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Home / Health / There is a salmonella outbreak in 48 bird-related states in the backyard, and more people are infected than in previous years

There is a salmonella outbreak in 48 bird-related states in the backyard, and more people are infected than in previous years



As of this week, 938 people have been infected with salmonella by 2020. Cases have almost doubled in the past month – 473 people have fallen ill since the last case report in June, the CDC said.

The alleged culprit in this outbreak is birds. Public health officials interviewed over 400 of the people who contracted salmonella, and 74% of them said they would have contact with chickens and ducks.

Since the disease was first reported in January, the CDC said 15 multistate outbreaks have been identified. So far, three of them, found in Kentucky and Oregon, have been linked to birds and their burrows.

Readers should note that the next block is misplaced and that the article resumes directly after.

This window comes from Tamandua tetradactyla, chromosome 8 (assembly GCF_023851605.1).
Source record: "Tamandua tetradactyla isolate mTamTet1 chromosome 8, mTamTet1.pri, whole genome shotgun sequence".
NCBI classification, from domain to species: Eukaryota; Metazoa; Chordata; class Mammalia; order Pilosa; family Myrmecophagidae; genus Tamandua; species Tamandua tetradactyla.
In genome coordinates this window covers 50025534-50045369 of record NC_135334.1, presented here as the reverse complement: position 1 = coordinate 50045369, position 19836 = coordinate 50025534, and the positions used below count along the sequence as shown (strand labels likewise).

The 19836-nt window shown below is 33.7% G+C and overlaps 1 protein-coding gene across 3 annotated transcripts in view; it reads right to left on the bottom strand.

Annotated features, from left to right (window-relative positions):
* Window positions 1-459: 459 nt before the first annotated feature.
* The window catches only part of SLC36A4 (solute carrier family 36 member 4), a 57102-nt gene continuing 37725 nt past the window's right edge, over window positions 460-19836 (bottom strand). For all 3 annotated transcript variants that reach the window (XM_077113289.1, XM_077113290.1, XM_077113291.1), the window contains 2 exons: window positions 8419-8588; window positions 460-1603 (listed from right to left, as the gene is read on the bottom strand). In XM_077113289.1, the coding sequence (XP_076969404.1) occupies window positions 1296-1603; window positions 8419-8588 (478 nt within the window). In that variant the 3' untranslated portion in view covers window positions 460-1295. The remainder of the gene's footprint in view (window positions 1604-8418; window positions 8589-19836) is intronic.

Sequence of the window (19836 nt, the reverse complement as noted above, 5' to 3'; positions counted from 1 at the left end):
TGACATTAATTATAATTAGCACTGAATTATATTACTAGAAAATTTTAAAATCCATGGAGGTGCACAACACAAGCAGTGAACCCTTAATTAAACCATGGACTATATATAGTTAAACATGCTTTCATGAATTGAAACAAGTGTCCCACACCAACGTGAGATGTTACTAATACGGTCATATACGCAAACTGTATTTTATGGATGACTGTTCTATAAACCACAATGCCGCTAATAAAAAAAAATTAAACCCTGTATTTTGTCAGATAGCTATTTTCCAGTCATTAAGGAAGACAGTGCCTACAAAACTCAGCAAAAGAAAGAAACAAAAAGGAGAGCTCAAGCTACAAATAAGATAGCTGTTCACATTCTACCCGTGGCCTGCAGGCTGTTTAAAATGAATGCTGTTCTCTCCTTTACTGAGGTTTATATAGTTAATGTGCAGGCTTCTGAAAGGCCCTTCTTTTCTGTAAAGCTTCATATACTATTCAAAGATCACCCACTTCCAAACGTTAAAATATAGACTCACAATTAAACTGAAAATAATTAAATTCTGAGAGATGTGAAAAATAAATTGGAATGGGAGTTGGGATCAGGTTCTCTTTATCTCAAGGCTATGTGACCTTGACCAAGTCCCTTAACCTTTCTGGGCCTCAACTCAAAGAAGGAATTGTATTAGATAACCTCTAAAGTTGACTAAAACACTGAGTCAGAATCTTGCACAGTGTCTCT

As chickens look good, do not hug or kiss them, KDK advises - they can keep salmonella in their feathers.

The CDC did not speculate on why more people were infected in 2020 than in previous years. The timeline of reported cases indicates that cases began to increase by the end of March (cases usually increase in the spring, when poultry farming is most popular, the CDC said).

Chickens and ducks can carry salmonella in their digestive tract, which does not harm them, but can cause diarrhea, fever and painful cramps in people who are exposed to the bacteria in poultry feathers or eggs or in their spots. .

Live pandemic animals: Chickens
Frequent hand washing after treating any animal or objects in their environment, such as eggs, is the best way to prevent infection, says the CDC.
The CDC also encourages poultry owners to refrain from kissing or snackgling their pets or leaving them indoors. It is also better to keep children younger than 5 away from animals, as young children are more likely to get seriously ill from the infection.

CNN’s Jen Christensen contributed to this report.


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